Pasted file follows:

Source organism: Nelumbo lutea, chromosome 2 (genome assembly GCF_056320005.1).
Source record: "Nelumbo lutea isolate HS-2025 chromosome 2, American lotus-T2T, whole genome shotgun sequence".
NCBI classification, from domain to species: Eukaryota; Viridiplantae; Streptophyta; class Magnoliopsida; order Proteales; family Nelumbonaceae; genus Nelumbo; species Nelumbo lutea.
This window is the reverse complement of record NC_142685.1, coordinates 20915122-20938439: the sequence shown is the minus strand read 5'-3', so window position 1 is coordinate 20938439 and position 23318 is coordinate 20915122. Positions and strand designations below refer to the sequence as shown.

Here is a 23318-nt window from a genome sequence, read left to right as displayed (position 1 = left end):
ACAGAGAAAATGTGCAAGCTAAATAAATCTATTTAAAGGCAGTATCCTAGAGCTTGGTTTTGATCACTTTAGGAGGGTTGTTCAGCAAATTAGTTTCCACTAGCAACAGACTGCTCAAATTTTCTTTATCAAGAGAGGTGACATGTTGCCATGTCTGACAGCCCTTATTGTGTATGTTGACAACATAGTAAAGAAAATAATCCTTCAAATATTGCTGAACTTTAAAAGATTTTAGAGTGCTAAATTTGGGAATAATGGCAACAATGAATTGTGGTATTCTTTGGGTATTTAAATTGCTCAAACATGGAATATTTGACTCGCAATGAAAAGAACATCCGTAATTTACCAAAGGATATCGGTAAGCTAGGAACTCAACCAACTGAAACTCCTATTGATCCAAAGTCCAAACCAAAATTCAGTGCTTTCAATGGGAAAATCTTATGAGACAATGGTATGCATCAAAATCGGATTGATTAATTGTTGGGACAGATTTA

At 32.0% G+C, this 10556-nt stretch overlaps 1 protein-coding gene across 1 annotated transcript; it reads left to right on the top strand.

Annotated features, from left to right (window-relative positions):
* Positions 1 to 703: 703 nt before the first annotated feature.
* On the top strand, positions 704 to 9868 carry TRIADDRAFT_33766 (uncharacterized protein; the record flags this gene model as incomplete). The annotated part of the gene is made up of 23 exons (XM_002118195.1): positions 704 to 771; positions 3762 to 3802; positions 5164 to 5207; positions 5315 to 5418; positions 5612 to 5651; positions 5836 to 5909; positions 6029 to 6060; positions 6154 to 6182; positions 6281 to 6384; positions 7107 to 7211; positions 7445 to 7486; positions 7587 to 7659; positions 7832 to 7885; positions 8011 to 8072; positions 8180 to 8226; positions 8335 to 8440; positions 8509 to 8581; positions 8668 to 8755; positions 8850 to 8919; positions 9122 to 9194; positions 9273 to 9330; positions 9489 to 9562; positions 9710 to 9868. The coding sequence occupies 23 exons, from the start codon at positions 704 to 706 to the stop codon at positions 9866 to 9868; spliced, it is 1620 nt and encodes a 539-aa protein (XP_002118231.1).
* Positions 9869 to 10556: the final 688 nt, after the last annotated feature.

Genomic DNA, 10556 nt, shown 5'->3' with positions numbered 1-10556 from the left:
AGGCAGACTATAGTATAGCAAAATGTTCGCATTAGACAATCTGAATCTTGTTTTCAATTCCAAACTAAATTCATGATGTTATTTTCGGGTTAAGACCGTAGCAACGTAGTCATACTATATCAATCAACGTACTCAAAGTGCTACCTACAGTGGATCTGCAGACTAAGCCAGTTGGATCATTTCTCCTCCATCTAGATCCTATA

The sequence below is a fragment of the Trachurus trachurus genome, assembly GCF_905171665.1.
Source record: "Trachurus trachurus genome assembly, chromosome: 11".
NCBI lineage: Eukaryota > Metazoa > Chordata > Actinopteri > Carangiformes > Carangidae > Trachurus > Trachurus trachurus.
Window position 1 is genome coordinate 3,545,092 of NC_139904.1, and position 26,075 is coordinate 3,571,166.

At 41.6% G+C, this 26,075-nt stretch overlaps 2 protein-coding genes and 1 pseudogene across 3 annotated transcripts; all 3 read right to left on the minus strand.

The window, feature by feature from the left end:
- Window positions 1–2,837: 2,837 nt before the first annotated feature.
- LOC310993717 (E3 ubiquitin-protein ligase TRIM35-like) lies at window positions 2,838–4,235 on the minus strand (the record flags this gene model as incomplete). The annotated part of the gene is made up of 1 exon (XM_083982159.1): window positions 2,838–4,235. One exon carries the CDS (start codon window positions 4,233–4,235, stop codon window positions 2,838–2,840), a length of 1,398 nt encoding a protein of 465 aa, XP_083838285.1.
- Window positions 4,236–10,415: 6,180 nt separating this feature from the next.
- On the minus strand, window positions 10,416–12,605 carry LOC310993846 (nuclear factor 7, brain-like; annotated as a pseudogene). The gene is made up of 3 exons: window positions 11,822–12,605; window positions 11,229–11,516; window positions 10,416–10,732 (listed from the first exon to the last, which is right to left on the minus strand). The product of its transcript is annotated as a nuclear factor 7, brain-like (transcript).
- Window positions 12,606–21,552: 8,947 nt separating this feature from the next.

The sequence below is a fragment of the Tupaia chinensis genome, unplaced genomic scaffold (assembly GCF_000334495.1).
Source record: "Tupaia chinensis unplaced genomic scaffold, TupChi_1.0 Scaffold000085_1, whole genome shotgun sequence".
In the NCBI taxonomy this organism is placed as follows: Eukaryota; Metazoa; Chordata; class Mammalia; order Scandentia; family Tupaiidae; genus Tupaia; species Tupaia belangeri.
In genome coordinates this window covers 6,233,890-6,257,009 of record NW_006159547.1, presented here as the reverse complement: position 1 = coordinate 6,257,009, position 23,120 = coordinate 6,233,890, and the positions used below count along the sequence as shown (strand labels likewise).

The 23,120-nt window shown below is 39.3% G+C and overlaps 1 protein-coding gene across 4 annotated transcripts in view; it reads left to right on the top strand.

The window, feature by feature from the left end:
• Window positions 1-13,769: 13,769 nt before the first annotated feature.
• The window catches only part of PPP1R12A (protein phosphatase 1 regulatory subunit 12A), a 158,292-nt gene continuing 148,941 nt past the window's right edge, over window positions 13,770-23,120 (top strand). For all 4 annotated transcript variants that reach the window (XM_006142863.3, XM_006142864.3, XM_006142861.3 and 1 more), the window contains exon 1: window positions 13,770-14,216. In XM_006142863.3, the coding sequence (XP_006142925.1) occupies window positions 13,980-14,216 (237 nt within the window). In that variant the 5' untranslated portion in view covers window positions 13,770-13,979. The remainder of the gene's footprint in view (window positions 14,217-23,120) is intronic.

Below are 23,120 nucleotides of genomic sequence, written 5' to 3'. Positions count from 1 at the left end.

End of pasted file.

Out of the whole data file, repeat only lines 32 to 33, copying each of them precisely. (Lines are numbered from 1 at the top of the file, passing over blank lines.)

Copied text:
• The window catches only part of PPP1R12A (protein phosphatase 1 regulatory subunit 12A), a 158,292-nt gene continuing 148,941 nt past the window's right edge, over window positions 13,770-23,120 (top strand). For all 4 annotated transcript variants that reach the window (XM_006142863.3, XM_006142864.3, XM_006142861.3 and 1 more), the window contains exon 1: window positions 13,770-14,216. In XM_006142863.3, the coding sequence (XP_006142925.1) occupies window positions 13,980-14,216 (237 nt within the window). In that variant the 5' untranslated portion in view covers window positions 13,770-13,979. The remainder of the gene's footprint in view (window positions 14,217-23,120) is intronic.

Below are 23,120 nucleotides of genomic sequence, written 5' to 3'. Positions count from 1 at the left end.